Friday, May 10, 2019

Betting on the Election - Part II

The real differences between the two dozen or so Democrats seeking the presidential nomination in 2020 are trivial. But it’s still a lot of fun to speculate on the outcome. For the benefit of anyone betting on the election, I’ll share my odds.
So far, 22 Democrats have announced their bids for the Presidency. In my last post, I described the probabilities I had assigned to the Democratic long-shots. This time, I’ll talk about the heavyweights, starting with the Senator Kamela Harris.

Kamala Harris – 1 in 12

Harris has a strong fundraising operation and is doing well in the polls – as of my writing this post, she stands at fourth place in the RealClearPolitics national average, and I’m giving her the fourth spot among potential nominees.

Harris’ advantages are fairly straightforward: She already holds an important office – Senator from California – with more constituents than anyone else except the President and Vice President. She is also young, energetic, and female, which is exactly what a big fraction of the Democratic base wants in a champion to take on President Trump.

One of the few criticisms against Harris to come from the Left is that, in her earlier career as an attorney general, she has done things some things that anger the criminal justice reform movement. I do not think this will be a big deal; for instance, it was Hillary Clinton who came up with the concept of a ‘super-predator’ back in the ‘90s, and she still got the nomination last time around.

But even though Harris looks strong and popular at present, it’s still too far out to say whether her day in the sun will last. Overall, I rate her chances at one in twelve.

Elizabeth Warren – 1 in 10

Warren, like Harris, is a female senator from a liberal state with solid Democratic credentials and a burning desire to take on the Donald. She offers a somewhat different flavour of leftism than Harris does, as Warren is older older and more willing to promise economic upheaval, but for the most part, her advantage lies in her better name recognition.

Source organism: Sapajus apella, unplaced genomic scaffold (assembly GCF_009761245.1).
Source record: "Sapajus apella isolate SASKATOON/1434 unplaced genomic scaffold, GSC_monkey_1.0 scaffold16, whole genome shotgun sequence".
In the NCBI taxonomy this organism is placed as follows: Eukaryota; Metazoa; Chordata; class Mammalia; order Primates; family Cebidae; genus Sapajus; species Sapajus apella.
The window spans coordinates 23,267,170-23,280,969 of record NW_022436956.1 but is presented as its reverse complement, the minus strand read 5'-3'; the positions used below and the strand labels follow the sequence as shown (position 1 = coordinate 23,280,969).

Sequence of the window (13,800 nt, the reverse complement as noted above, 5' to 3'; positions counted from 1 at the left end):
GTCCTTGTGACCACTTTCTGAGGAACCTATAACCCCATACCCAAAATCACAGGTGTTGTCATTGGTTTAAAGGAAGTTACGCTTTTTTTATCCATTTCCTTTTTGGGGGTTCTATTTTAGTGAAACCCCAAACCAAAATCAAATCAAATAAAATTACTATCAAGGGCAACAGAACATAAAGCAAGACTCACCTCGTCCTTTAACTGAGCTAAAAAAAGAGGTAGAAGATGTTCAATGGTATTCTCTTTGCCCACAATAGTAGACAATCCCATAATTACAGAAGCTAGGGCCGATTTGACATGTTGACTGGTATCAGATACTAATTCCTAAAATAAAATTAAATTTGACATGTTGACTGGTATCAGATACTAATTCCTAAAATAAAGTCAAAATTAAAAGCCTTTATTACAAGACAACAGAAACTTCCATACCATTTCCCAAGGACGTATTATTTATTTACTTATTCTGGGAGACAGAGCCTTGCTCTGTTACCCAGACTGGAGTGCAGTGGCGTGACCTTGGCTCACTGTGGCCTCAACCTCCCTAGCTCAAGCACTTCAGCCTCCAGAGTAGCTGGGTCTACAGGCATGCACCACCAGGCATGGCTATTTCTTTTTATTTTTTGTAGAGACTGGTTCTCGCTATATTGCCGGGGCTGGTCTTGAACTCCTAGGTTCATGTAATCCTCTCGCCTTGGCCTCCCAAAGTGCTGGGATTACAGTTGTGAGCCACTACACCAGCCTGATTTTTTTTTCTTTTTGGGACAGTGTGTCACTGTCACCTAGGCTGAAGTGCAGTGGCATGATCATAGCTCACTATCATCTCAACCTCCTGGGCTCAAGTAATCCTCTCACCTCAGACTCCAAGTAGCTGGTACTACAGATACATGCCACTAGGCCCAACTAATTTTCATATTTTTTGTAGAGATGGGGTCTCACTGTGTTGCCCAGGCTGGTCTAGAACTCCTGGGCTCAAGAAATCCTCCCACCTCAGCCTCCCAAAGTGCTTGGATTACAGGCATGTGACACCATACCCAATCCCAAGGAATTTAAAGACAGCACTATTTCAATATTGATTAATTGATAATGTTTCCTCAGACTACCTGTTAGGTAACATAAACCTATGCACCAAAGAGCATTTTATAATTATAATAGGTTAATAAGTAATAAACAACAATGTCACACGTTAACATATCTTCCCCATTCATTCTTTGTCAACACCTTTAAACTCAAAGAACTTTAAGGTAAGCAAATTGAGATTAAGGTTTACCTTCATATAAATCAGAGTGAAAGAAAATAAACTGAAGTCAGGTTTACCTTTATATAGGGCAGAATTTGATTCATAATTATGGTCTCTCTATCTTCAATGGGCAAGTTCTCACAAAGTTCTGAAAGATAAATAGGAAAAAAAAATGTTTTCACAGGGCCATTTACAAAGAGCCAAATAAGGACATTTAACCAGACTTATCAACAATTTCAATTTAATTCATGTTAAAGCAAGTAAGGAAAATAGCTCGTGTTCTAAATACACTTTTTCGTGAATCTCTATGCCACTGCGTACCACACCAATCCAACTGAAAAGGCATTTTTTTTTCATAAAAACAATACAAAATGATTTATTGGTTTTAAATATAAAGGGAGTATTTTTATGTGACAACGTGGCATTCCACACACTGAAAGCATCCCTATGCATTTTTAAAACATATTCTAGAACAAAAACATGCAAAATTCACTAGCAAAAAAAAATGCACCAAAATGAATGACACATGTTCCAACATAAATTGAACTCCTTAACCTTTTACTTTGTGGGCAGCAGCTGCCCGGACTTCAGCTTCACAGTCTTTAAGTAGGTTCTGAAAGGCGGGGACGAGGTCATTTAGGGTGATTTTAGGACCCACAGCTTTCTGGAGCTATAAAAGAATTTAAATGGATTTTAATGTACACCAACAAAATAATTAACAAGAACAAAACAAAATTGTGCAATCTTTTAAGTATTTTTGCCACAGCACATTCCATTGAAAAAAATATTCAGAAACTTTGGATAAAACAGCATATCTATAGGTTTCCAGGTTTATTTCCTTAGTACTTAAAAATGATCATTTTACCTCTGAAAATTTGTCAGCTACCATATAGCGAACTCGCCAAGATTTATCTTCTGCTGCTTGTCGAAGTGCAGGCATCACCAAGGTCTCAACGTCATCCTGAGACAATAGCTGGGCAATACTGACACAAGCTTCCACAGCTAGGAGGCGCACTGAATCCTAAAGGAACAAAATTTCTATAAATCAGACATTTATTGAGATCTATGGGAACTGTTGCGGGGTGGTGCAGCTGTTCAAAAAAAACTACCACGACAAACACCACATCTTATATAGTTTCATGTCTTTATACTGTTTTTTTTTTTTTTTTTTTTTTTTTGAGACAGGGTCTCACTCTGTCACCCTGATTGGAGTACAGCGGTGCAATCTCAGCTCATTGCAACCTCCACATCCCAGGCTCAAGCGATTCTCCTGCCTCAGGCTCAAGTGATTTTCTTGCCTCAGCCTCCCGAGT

RealClearPolitics puts Warren at third place in their polling average, and I put her at third place in my odds chart, with one chance in ten of getting the nomination.

(And just in case you’re wondering, actual Democrats don’t care about the Pocahantas fiasco, just like actual Republicans don’t care how many times Trump puts his foot in his mouth.)

Bernie Sanders – 1 in 5

Bernie Sanders is in a strong position going into this primary. People know who he is and what he stands for. There is a strong suspicion among the Democratic base that if Sanders had been nominated last time, Donald Trump would never have become president. Most of the voters want a firebrand this time around, and Bernie Sanders is willing to be their man.

But Sanders also has some liabilities. Although he got a big head start with his 2016 popularity, there is also a huge number of rivals competing for the role of firebrand. Sanders doesn’t appeal to the intersectionality-mongers – apparently, ‘Jew’ doesn’t qualify as an underprivileged minority anymore – and the ‘Socialist’ label also scares some people away. It shouldn’t – it’s a meaningless label, since all Democrats want to expand the government – but it still does. With all that in mind, I estimate Sanders’ chances at one in five.

Joe Biden – 1 in 4

Imagine the following scenario: A man from one party wins the presidency, and he is hated by the other party’s base. The new president is accused of running the country dictatorially and wrecking American democracy at every turn. His unpopularity drives a surge in political participation by his enemies, huge rallies and protests, and record voter turnout in the midterms. All sorts of interesting characters cycle through the national stage as the opposition party’s reenergized base seeks leaders who can channel its outrage.

Then, the party nominates the most boring and conventional of the candidates on offer.

It doesn’t seem likely, from an intuitive standpoint, but it’s what happened with the Republicans in 2012, when they nominated Romney, and it’s what Biden is hoping will happen with the Democrats in 2020.

Despite all his baggage and his inability to elicit enthusiasm from his base, Biden is still leading in the polls. He has plenty of support from the monied interests and business-as-usual Democrats who just want the country to continue its march to the left with a minimum of drama.

If the Democratic voters who want someone younger and more energetic can coalesce around another candidate, then Biden will be easily beatable; if they can’t, he will likely be the nominee. With this in mind, I’m saying that Biden’s chances are one in four.

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